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Posted 10 October 2013 - 10:29 AM

Very true, Tim.

 

best,

 

..............john


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#10 Kohaku

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Posted 10 October 2013 - 10:51 AM

Related: Coning up and pushing down properly: aka power wedging is the secret to never getting an s-crack.

Zamek did a nice paper on the subject. Even with the most finiky clay the power wedge prevents these pesky little devils: important to really engage the clay down at the bottom area of the cone:

I have seen really experienced throwers start to get s-cracks and think it is a clay problem, but always once they read this, they realize that with age and arthitis etc, they really are not engaging the clay in the coning process, especially down low, like they used to. I have never seen this not solve the problem.
Some clays are more prone to s-cracks, but this is a good thing to assimilate into one's practice even if s-cracks are not a problem (at the moment)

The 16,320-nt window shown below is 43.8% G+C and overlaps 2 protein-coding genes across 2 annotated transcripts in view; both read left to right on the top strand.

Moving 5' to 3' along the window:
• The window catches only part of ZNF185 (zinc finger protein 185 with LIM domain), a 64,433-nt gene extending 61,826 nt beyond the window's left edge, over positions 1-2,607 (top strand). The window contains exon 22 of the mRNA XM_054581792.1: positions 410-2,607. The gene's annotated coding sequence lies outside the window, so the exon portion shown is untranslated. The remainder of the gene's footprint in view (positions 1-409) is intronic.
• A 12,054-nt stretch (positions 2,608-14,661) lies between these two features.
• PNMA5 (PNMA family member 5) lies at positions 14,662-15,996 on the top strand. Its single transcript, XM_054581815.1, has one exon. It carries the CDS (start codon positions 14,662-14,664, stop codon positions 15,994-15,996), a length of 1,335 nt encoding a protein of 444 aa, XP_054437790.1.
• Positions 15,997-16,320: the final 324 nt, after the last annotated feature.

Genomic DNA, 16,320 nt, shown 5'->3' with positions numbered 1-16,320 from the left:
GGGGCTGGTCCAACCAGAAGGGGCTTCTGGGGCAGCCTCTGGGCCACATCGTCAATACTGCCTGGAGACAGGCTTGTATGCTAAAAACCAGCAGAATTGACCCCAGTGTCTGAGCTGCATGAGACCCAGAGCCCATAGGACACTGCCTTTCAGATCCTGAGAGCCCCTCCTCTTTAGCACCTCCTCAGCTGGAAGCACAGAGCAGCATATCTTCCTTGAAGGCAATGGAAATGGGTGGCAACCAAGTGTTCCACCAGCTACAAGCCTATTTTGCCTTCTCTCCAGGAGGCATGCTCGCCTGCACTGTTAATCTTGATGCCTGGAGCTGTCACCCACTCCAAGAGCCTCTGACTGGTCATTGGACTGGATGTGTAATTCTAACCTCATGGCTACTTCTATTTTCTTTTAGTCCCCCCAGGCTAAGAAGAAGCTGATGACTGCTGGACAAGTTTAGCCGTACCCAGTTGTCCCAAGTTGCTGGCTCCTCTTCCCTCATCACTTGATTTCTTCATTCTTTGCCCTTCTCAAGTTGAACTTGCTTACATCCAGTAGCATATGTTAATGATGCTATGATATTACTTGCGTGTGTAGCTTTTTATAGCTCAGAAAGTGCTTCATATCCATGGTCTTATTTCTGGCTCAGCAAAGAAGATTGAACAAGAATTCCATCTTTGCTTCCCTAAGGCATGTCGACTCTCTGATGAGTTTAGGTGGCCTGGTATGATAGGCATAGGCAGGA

here's the paper:

http://www.sheffield...ng S Cracks.pdf

 

Great article. I wish I'd had this a year and a half ago when I was struggling with this issue.


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#11 JBaymore

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Posted 10 October 2013 - 11:10 AM

This is also why sprial wedging ("kikumomi" in Japanese) is superior to cut and slap wedging if you are going to throw off the hump.  The spiral wedged clay is put onto the wheelhead so as to orient the spiraling direction so that it alligns with the wheel axis.  Then there are a couple of little "tricks" that are used when opening the form on the hump that helps to minimize S cracks too.